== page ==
The man seriously hurt in a car crash in Kensington, Maryland, Saturday evening is a Catholic deacon who was on his way to evening Mass.
Deacon Carlos Hernandez, 64, is in critical condition after his Volvo was broadsided by a Chevrolet Camaro. Montgomery County police are investigating whether the driver of the Camaro was speeding or even racing.
Hernandez is a deacon at St. Michael the Archangel Catholic Church on Wayne Avenue, near downtown Silver Spring. Monsignor Eddie Tolentino called him a beloved member of the church community.
"He is almost love personified," Tolentino said.
Hernandez was turning left onto Denfeld Avenue from a southbound lane of Connecticut Avenue about 5:30 p.m. Saturday when a Camaro headed north crashed into his car, police said.
The deacon was rushed to a hospital with life-threatening injuries. The driver of the Camaro, a 23-year-old man, was taken to a hospital with non-life-threatening injuries.
Police say the Camaro driver may have been speeding or even racing another driver. A third driver returned to the scene of the crash and was cooperating with authorities, police said.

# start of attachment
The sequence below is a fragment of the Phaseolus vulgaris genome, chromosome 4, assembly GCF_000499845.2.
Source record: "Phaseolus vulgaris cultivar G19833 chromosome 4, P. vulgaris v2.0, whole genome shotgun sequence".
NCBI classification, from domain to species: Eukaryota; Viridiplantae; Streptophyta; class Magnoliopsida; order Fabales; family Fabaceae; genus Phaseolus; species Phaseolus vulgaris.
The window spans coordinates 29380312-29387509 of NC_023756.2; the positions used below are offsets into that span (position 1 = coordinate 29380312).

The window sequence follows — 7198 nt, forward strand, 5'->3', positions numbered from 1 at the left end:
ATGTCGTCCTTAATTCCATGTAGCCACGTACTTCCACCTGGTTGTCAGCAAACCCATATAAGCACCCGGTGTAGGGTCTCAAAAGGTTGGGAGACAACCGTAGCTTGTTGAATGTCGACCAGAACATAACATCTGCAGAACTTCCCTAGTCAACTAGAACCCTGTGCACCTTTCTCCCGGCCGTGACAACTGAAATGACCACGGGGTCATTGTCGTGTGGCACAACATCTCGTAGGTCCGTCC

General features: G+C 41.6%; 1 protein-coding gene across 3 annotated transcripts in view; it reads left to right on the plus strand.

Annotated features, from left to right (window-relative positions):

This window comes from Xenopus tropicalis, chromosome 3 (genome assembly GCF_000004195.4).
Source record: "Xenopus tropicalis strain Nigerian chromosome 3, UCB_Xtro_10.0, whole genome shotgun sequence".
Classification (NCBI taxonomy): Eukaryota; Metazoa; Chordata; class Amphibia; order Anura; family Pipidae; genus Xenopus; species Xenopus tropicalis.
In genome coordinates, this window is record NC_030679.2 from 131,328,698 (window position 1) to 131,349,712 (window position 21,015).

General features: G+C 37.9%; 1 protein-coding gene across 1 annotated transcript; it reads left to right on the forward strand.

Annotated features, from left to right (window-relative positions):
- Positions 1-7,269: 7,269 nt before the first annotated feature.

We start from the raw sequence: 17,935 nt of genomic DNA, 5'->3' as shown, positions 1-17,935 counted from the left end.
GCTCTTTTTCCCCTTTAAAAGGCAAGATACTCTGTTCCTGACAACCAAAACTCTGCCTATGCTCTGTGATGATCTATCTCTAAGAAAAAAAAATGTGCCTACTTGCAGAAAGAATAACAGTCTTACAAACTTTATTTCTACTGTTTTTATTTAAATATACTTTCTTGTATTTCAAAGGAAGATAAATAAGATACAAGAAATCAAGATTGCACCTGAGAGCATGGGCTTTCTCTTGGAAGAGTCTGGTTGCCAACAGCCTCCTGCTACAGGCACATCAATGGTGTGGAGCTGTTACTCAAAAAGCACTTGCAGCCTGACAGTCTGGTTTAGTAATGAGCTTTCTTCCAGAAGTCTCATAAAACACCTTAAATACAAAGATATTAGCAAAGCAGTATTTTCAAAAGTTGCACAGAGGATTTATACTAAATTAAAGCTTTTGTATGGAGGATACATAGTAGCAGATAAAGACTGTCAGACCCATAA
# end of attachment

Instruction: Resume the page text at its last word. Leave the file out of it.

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The deacon received multiple fractures and lost mobility in his right arm, the monsignor said. He had bleeding in his brain, but it later stopped, Tolentino said.
Hernandez was ordained as a deacon three years ago. His celebrates baptism and heads the church's service ministries.
The church has dedicated services to Hernandez and is raising money for his medical expenses via a GoFundMe page.
"He has been impacting this parish for many years," parishioner Sonia Melendez said. "The way that he is, I know, he will be fighting there, but God will be fighting for him."
Neighbors have complained about the safety of the intersection where Hernandez's car was hit. Neighbor Tabitha Sripipatana said she often sees cars racing, even during the day.
No charges were immediately filed against the driver of the Camaro.
Anyone who saw drivers speeding or who knows anything about the crash is asked to call Montgomery County police.